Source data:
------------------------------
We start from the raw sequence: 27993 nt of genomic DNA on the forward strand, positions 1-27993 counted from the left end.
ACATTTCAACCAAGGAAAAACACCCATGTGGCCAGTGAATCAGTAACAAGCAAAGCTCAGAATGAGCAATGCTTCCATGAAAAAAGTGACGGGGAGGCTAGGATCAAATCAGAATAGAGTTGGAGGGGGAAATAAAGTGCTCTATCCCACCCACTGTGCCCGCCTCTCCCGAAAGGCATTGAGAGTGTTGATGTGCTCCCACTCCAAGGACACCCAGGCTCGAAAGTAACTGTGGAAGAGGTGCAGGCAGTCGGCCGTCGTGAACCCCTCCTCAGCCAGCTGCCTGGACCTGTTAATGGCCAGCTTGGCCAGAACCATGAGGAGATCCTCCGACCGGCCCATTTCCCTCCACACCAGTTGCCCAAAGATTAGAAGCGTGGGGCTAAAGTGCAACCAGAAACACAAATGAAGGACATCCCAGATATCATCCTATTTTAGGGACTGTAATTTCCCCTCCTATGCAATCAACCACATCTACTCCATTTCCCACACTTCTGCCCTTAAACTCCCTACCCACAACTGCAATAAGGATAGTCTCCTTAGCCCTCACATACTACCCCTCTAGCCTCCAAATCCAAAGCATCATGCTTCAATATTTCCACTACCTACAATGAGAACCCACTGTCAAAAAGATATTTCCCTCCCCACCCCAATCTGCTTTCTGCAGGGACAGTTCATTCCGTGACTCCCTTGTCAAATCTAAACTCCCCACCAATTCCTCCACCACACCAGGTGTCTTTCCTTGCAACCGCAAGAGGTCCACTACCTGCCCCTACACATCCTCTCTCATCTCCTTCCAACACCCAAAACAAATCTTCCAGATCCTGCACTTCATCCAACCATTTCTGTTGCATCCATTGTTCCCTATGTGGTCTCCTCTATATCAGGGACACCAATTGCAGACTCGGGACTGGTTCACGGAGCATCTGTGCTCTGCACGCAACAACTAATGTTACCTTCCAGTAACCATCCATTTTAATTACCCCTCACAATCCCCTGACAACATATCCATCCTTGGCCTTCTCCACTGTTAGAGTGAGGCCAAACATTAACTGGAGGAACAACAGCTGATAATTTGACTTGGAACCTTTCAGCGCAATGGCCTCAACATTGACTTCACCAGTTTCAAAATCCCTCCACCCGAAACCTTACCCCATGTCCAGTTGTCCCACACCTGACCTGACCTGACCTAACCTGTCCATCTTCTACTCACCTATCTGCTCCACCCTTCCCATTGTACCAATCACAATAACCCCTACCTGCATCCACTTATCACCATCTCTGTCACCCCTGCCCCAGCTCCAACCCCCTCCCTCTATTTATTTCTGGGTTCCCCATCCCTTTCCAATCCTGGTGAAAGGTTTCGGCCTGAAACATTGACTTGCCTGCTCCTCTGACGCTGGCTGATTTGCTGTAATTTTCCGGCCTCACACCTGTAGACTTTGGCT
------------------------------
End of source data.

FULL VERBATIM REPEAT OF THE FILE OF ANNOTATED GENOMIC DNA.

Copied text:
We start from the raw sequence: 27993 nt of genomic DNA on the forward strand, positions 1-27993 counted from the left end.
ACATTTCAACCAAGGAAAAACACCCATGTGGCCAGTGAATCAGTAACAAGCAAAGCTCAGAATGAGCAATGCTTCCATGAAAAAAGTGACGGGGAGGCTAGGATCAAATCAGAATAGAGTTGGAGGGGGAAATAAAGTGCTCTATCCCACCCACTGTGCCCGCCTCTCCCGAAAGGCATTGAGAGTGTTGATGTGCTCCCACTCCAAGGACACCCAGGCTCGAAAGTAACTGTGGAAGAGGTGCAGGCAGTCGGCCGTCGTGAACCCCTCCTCAGCCAGCTGCCTGGACCTGTTAATGGCCAGCTTGGCCAGAACCATGAGGAGATCCTCCGACCGGCCCATTTCCCTCCACACCAGTTGCCCAAAGATTAGAAGCGTGGGGCTAAAGTGCAACCAGAAACACAAATGAAGGACATCCCAGATATCATCCTATTTTAGGGACTGTAATTTCCCCTCCTATGCAATCAACCACATCTACTCCATTTCCCACACTTCTGCCCTTAAACTCCCTACCCACAACTGCAATAAGGATAGTCTCCTTAGCCCTCACATACTACCCCTCTAGCCTCCAAATCCAAAGCATCATGCTTCAATATTTCCACTACCTACAATGAGAACCCACTGTCAAAAAGATATTTCCCTCCCCACCCCAATCTGCTTTCTGCAGGGACAGTTCATTCCGTGACTCCCTTGTCAAATCTAAACTCCCCACCAATTCCTCCACCACACCAGGTGTCTTTCCTTGCAACCGCAAGAGGTCCACTACCTGCCCCTACACATCCTCTCTCATCTCCTTCCAACACCCAAAACAAATCTTCCAGATCCTGCACTTCATCCAACCATTTCTGTTGCATCCATTGTTCCCTATGTGGTCTCCTCTATATCAGGGACACCAATTGCAGACTCGGGACTGGTTCACGGAGCATCTGTGCTCTGCACGCAACAACTAATGTTACCTTCCAGTAACCATCCATTTTAATTACCCCTCACAATCCCCTGACAACATATCCATCCTTGGCCTTCTCCACTGTTAGAGTGAGGCCAAACATTAACTGGAGGAACAACAGCTGATAATTTGACTTGGAACCTTTCAGCGCAATGGCCTCAACATTGACTTCACCAGTTTCAAAATCCCTCCACCCGAAACCTTACCCCATGTCCAGTTGTCCCACACCTGACCTGACCTGACCTAACCTGTCCATCTTCTACTCACCTATCTGCTCCACCCTTCCCATTGTACCAATCACAATAACCCCTACCTGCATCCACTTATCACCATCTCTGTCACCCCTGCCCCAGCTCCAACCCCCTCCCTCTATTTATTTCTGGGTTCCCCATCCCTTTCCAATCCTGGTGAAAGGTTTCGGCCTGAAACATTGACTTGCCTGCTCCTCTGACGCTGGCTGATTTGCTGTAATTTTCCGGCCTCACACCTGTAGACTTTGGCT